Brit competition regulator will make or break Vodafone and Three union
Interested parties invited to speak now or forever hold your peace
Britain's Competition and Markets Authority is asking the mobile industry for feedback on Vodafone's local merger with Three to determine if the agreement could negatively impact rivals, customers, or both.
The tie-up was confirmed in June, when the duo pledged to pour £11 billion ($13.9 billion) into the country's 5G infrastructure in the following decade.
The CMA, which is taking a far more active roles in mergers and acquisitions since Brexit, today asked interested parties to give their opinion of the Vodafone-Three fusion. The invitation close on November 1.
"Millions of consumers and businesses in the UK rely on Vodafone's and Three's mobile networks to stay connected," said Sarah Cardell, chief executive at the CMA.
"We will be carefully considering how this deal may affect competition in the UK, which could affect the options and prices available to customers. We will also assess how it may affect incentives to invest in the quality of UK mobile networks.
"This is an opportunity for those with an interest in this merger to let us know their views before we launch a full investigation."
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Under the terms of the merger, Vodafone would own a 51 percent stake in the resulting company, currently referred to as "MergeCo" until a new brand is decided, should the transaction be approved. It would create the third major telecom operator in Britain, alongside BT and Virgin Media.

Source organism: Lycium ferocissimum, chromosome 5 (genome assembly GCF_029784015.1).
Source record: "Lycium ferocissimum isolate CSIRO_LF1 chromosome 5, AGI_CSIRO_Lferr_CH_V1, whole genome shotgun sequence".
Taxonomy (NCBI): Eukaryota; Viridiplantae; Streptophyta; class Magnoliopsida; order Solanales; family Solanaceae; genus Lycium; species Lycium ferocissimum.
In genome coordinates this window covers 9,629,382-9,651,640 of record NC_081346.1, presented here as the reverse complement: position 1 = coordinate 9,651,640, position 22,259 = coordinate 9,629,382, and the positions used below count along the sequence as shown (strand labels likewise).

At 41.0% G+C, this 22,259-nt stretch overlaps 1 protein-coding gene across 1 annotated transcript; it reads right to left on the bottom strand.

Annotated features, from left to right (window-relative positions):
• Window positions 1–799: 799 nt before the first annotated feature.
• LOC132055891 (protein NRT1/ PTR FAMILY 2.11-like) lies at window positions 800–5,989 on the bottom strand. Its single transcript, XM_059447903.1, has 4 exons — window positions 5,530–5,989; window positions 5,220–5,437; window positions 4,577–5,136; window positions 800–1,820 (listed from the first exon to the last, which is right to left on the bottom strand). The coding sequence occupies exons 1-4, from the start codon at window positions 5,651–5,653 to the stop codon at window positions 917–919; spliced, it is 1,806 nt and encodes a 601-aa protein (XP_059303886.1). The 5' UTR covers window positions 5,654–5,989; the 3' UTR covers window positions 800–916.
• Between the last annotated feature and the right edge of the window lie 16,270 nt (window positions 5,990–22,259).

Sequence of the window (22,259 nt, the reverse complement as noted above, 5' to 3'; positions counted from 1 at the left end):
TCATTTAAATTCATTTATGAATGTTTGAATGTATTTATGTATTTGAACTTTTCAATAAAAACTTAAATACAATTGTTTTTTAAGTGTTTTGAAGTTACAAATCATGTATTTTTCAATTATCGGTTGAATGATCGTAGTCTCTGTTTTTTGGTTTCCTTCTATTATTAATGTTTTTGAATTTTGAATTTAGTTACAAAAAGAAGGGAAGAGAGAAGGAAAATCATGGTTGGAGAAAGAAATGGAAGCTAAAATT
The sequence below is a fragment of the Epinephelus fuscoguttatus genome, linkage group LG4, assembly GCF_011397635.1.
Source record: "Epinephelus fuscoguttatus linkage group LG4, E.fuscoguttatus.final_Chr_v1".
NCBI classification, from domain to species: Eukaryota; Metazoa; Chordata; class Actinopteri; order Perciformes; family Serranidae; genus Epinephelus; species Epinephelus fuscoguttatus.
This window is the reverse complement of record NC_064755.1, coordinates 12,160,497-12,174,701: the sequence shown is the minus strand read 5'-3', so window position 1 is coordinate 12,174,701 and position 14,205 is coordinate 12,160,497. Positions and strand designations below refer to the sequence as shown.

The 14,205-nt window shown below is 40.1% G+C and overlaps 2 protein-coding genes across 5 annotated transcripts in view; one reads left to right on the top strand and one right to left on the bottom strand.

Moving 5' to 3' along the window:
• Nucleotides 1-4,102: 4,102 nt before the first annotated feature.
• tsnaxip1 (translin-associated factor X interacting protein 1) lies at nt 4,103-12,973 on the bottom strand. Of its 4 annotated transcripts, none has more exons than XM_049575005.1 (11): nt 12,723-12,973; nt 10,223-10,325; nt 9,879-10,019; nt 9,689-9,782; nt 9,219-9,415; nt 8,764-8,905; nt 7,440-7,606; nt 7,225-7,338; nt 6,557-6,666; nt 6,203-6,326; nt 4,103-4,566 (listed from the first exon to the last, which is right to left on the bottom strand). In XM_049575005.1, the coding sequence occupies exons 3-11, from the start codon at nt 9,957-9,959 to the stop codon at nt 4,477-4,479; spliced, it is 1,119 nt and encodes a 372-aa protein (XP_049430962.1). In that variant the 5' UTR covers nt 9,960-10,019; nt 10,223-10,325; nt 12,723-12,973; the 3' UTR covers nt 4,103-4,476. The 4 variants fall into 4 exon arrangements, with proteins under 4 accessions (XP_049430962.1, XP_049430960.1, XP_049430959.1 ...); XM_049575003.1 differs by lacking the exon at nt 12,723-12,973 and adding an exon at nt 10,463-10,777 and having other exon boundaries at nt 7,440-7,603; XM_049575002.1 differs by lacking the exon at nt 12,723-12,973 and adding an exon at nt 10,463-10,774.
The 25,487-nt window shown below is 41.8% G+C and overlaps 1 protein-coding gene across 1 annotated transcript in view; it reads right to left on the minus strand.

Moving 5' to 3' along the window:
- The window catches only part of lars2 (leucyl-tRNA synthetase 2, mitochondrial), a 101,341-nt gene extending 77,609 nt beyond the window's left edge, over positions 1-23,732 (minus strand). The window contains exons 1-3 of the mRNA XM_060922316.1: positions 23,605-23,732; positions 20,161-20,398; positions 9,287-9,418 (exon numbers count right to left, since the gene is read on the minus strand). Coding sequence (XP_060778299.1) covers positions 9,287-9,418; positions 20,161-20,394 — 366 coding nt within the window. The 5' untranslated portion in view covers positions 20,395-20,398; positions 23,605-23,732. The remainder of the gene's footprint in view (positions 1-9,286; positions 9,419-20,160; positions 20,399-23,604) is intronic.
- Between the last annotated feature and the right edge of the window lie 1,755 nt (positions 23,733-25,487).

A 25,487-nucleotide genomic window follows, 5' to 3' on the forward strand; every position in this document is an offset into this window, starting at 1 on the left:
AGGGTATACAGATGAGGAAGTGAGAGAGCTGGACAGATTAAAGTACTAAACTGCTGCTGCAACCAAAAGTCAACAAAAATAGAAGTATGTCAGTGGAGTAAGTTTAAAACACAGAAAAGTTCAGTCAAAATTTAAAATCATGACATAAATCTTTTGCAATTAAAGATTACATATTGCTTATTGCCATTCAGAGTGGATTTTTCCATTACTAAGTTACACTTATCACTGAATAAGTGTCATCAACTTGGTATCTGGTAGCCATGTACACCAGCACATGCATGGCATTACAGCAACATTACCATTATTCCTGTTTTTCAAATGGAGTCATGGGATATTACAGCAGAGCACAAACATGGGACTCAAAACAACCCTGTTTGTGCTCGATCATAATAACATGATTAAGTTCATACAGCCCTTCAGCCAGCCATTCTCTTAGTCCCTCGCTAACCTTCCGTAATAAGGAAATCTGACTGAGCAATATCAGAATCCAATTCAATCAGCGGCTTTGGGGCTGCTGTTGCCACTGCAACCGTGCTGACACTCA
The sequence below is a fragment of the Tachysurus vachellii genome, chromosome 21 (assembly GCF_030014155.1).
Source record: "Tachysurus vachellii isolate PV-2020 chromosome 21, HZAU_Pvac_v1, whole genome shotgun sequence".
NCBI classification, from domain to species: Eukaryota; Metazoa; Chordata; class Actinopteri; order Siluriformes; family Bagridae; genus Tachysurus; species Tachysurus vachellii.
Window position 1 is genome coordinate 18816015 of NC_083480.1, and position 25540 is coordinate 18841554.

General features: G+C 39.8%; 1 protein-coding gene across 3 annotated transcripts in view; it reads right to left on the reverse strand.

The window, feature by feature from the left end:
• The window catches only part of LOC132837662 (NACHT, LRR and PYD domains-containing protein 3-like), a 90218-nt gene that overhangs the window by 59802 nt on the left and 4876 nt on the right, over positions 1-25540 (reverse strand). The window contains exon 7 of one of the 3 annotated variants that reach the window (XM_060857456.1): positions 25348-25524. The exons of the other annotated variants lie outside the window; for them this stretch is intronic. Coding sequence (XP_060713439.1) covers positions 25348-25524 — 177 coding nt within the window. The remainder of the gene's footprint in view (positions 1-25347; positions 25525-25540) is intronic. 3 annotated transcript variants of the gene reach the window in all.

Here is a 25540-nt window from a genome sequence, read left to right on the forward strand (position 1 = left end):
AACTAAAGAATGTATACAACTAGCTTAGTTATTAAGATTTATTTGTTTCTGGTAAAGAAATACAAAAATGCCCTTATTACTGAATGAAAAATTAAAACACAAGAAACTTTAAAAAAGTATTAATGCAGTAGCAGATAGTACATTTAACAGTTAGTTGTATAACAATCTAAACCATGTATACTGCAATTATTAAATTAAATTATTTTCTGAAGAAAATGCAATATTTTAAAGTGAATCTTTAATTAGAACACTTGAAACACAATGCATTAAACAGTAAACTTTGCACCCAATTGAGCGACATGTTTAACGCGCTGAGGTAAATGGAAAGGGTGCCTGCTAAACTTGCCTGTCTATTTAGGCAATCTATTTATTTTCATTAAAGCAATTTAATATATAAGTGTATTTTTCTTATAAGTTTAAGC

When the deal was announced earlier in the summer, Canning Tok, co-managing director at Three parent CK Hutchison, admitted: "Three UK and Vodafone UK currently lack the necessary scale on their own to earn their cost of capital." The combined entity would be better placed to build a "best-in-class 5G network," he said.
The CMA's involvement is "unsurprising," according to tech analyst Paulo Pescatore at PP Foresight. He reiterated earlier comments that the merger will only be cleared when "both parties can demonstrate that this is in the genuine interests for UK plc (the economy, productivity, consumers)."
"Having said this, Ofcom recognizes the challenges of the UK mobile market and need for scale. Convincing the CMA of a failing firm will be the real test. Current investment levels are not sustainable in the longer term."
Kester Mann, director of consumer and connectivity at CCS Insights, told us the CMA's announcement "finally sets the wheels in motion for a lengthy investigation into a merger deal that would permanently reshape the UK mobile market."
"At this early stage, the deal appears poised on a knife edge and is too difficult to call either way. The next 12 months will see passionate lobbying and intensive debate ahead of the crucial decision. A leading factor in the eventual outcome will likely be to what extent the merged company is prepared to offer remedies and concessions. Should it be blocked, Vodafone and Three would be left with highly uncertain futures in the competitive UK market," he added. ®